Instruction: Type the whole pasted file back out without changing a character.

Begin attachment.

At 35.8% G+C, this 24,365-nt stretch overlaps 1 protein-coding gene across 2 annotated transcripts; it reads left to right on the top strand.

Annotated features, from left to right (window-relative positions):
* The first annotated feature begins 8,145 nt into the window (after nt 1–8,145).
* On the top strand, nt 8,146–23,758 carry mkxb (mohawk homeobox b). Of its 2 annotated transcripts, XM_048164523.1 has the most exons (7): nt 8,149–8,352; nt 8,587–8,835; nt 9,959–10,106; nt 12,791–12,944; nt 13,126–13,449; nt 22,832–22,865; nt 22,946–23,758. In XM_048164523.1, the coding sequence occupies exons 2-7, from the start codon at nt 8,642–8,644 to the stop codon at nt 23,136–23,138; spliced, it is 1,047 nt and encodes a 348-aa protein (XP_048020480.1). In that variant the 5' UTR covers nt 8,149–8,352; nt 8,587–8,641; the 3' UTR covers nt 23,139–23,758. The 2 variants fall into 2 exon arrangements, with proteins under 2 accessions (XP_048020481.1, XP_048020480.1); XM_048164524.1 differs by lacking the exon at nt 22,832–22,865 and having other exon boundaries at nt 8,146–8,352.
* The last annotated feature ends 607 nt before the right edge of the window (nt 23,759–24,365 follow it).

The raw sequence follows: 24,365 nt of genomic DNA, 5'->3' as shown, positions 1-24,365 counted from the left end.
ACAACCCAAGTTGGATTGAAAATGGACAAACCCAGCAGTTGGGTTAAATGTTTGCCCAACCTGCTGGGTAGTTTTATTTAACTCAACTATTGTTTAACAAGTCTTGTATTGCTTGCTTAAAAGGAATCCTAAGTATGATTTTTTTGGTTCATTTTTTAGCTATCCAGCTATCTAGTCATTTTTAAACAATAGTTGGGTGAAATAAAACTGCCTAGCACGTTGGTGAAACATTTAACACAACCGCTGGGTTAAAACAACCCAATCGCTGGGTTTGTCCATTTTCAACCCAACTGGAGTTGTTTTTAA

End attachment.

At 35.8% G+C, this 24,365-nt stretch overlaps 1 protein-coding gene across 2 annotated transcripts; it reads left to right on the top strand.

Annotated features, from left to right (window-relative positions):
* The first annotated feature begins 8,145 nt into the window (after nt 1–8,145).
* On the top strand, nt 8,146–23,758 carry mkxb (mohawk homeobox b). Of its 2 annotated transcripts, XM_048164523.1 has the most exons (7): nt 8,149–8,352; nt 8,587–8,835; nt 9,959–10,106; nt 12,791–12,944; nt 13,126–13,449; nt 22,832–22,865; nt 22,946–23,758. In XM_048164523.1, the coding sequence occupies exons 2-7, from the start codon at nt 8,642–8,644 to the stop codon at nt 23,136–23,138; spliced, it is 1,047 nt and encodes a 348-aa protein (XP_048020480.1). In that variant the 5' UTR covers nt 8,149–8,352; nt 8,587–8,641; the 3' UTR covers nt 23,139–23,758. The 2 variants fall into 2 exon arrangements, with proteins under 2 accessions (XP_048020481.1, XP_048020480.1); XM_048164524.1 differs by lacking the exon at nt 22,832–22,865 and having other exon boundaries at nt 8,146–8,352.
* The last annotated feature ends 607 nt before the right edge of the window (nt 23,759–24,365 follow it).

The raw sequence follows: 24,365 nt of genomic DNA, 5'->3' as shown, positions 1-24,365 counted from the left end.
ACAACCCAAGTTGGATTGAAAATGGACAAACCCAGCAGTTGGGTTAAATGTTTGCCCAACCTGCTGGGTAGTTTTATTTAACTCAACTATTGTTTAACAAGTCTTGTATTGCTTGCTTAAAAGGAATCCTAAGTATGATTTTTTTGGTTCATTTTTTAGCTATCCAGCTATCTAGTCATTTTTAAACAATAGTTGGGTGAAATAAAACTGCCTAGCACGTTGGTGAAACATTTAACACAACCGCTGGGTTAAAACAACCCAATCGCTGGGTTTGTCCATTTTCAACCCAACTGGAGTTGTTTTTAA